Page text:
Ethical considerations

This article followed all ethical standards for a research without direct contact with human or animal subjects.

Results: Alternate stable states in Savannas

Water-limited grassland

The most stable vegetation states identified in our pollen records are water-limited grasslands. Although annual rainfall (600 mm/year) is presently sufficient for supporting a more dense woody cover, trees are scarce or absent because of water limitations imposed by local hydrology (i.e. lack of connection to ground water fed by perennial rivers). Such a landscape is exemplified by Radio Pan in PNL (Ekblom & Gillson 2010c). The resistance or resilience of this vegetation state is demonstrated by the lack of response of tree cover (represented by arboreal pollen) to climate, fire and nutrients. On the basis of the time series data, we did simple regression analyses between tree cover, charcoal (fire influence), dung loving spores (possible grazing influence) and δ15N isotopes (nitrogen availability). We expected arboreal pollen abundance to have a significant negative relationship with spores and charcoal, reflecting the negative impact of herbivory and fire on tree recruitment. We expected to find a positive correlation between nitrogen availability and tree abundance, reflecting a positive relationship between tree abundance and nitrogen. However, at Radio Pan, there was no significant correlation between arboreal pollen and nitrogen availability (based on δ15N), fire (based on charcoal abundance) or herbivory (based on dung fungal spore abundance) (Figure 2a) (Ekblom & Gillson 2010c). In contrast, a nearby site, Chixuludzi, with connections to perennial water, that is, Limpopo River, showed significant correlations between tree abundance, fire and nitrogen availability (Figure 2b) (Ekblom & Gillson 2010c).

FIGURE 2: Summary diagrams of the Radio (a) and Chixuludzi (b) sedimentary sequences. Colored silhouettes show distribution of the main vegetation groups in percentages based on terrestrial pollen (c. 300–500 pollen); Black bars show charcoal concentration (estimated as concentration cm2/cm3). In the Radio diagram (a) the red lines shows the distribution of coprophilous dung fungal spores (converted in percentages in relation to the pollen sum) and the blue lines changes in the δ15N values. The blue line shown in the Chixuludzi diagram (b) shows changes in the δ15N values and the grey line the distribution of coprophilous dung fungal spores (converted in percentages in relation to the pollen sum).

The complete dominance of grassland surrounding Radio Pan persisted throughout a 600-year history, despite changes in rainfall and in contrast to Chixuludzi, which showed variations in tree cover over time (Figures 2a and 2b). We suggest that at Radio Pan, water is the limiting factor that constrains tree recruitment, meaning that changes in fire and herbivory had no effect on tree abundance. It is not clear from the pollen data whether the resistance of grassland around Radio Pan is conferred by persistence of grassland composition or by internal dynamism (i.e. turnover of grass species within the grass community). Recent work from highland grasslands Mpumalanga (Breman et al. 2019), based on phytoliths, suggests that resilience of grasslands might be enhanced through internal turnover within the grassland community, which can buffer the effects of changing climate, thereby enhancing resistance. Further analysis of phytoliths and biomarkers from water-limited grasslands such as Radio Pan might help to resolve this question.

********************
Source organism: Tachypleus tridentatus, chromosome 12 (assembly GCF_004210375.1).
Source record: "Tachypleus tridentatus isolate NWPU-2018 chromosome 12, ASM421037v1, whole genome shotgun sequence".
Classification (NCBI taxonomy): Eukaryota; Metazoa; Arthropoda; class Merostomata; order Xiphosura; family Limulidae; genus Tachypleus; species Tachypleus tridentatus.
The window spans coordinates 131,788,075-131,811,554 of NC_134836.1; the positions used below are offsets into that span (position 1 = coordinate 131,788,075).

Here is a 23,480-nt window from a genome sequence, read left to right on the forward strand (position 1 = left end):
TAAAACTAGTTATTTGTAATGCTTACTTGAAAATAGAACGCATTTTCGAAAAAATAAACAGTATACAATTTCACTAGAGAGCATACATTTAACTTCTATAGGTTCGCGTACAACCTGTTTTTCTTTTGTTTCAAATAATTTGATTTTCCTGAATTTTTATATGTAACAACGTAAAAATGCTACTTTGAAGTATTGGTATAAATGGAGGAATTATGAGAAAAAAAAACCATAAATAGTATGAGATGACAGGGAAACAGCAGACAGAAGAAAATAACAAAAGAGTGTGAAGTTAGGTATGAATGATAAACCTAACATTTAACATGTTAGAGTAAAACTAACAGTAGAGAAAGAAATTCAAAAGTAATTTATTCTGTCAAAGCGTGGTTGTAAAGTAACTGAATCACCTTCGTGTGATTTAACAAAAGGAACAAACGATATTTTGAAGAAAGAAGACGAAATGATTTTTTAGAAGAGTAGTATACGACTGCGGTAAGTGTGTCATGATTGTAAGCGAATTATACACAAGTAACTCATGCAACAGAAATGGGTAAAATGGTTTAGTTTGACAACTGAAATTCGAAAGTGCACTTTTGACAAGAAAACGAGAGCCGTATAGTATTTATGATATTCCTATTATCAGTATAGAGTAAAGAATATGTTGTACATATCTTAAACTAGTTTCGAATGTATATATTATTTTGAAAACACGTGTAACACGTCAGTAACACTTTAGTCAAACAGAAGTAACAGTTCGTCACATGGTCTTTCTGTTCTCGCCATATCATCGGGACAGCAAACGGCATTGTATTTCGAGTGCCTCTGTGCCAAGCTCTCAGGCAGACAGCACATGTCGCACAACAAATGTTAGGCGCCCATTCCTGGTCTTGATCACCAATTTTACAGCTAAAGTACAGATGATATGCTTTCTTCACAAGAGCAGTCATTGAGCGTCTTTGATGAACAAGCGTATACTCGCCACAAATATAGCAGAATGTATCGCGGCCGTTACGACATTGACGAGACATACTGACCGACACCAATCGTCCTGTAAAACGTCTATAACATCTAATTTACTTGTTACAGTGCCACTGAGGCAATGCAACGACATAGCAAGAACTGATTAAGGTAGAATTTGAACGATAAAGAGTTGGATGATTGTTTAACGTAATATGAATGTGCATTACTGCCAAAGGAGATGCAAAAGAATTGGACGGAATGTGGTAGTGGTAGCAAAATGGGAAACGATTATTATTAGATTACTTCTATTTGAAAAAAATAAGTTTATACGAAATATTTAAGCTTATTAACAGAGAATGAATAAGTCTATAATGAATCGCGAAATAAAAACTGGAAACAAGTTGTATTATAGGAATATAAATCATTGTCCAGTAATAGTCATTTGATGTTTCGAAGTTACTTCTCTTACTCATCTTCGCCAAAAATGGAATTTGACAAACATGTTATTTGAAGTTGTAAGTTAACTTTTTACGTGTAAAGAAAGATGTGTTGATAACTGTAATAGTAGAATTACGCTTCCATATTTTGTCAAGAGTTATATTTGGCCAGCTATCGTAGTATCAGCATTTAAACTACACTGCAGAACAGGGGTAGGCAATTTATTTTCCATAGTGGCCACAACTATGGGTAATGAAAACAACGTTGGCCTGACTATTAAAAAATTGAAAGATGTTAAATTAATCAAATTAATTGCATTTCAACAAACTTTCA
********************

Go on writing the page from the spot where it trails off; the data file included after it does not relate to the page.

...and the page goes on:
Herbivore-limited grassland (grazing lawn) transitioning to wooded savanna

Grazing lawns are maintained by high levels of herbivory, especially by mega-herbivores such as white rhino, which limit tree recruitment and also prevent fire by reducing grass biomass levels below those which can support fire (Waldram, Bond & Stock 2007). Herbivores can contribute to fast nutrient cycling through addition of faeces and urine to the soil, although they may also promote competition for nitrogen by removal of biomass. Competition for nitrogen can also help maintain grazing lawns as grasses grow quickly and the rapid uptake of nitrogen makes them the superior competitor, able to exclude trees. These grazing lawns can persist over long time periods but might be de-stabilised by sudden losses of herbivory (e.g. because of drought, disease or over-hunting) (Staver & Bond 2014; Waldram et al. 2007).

Decreased herbivory in combination with increased water availability could therefore facilitate transitions from grazing lawns to wooded (open-canopy) savannas, especially if increased water in the landscape allowed dispersal of water-dependent herbivores, reducing pressure on vegetation around water sources (Redfern et al. 2005). We observed this phenomenon in the pollen record from Malahlapanga (KNP), our oldest record covering a long period of climate variability. Here, an open grassland (indicated by very scarce tree pollen and absence of charcoal abundance) transitioned to fire-prone wooded savanna during the period of increasing rainfall around 800 years ago (Figure 3a) (Gillson & Ekblom 2009a).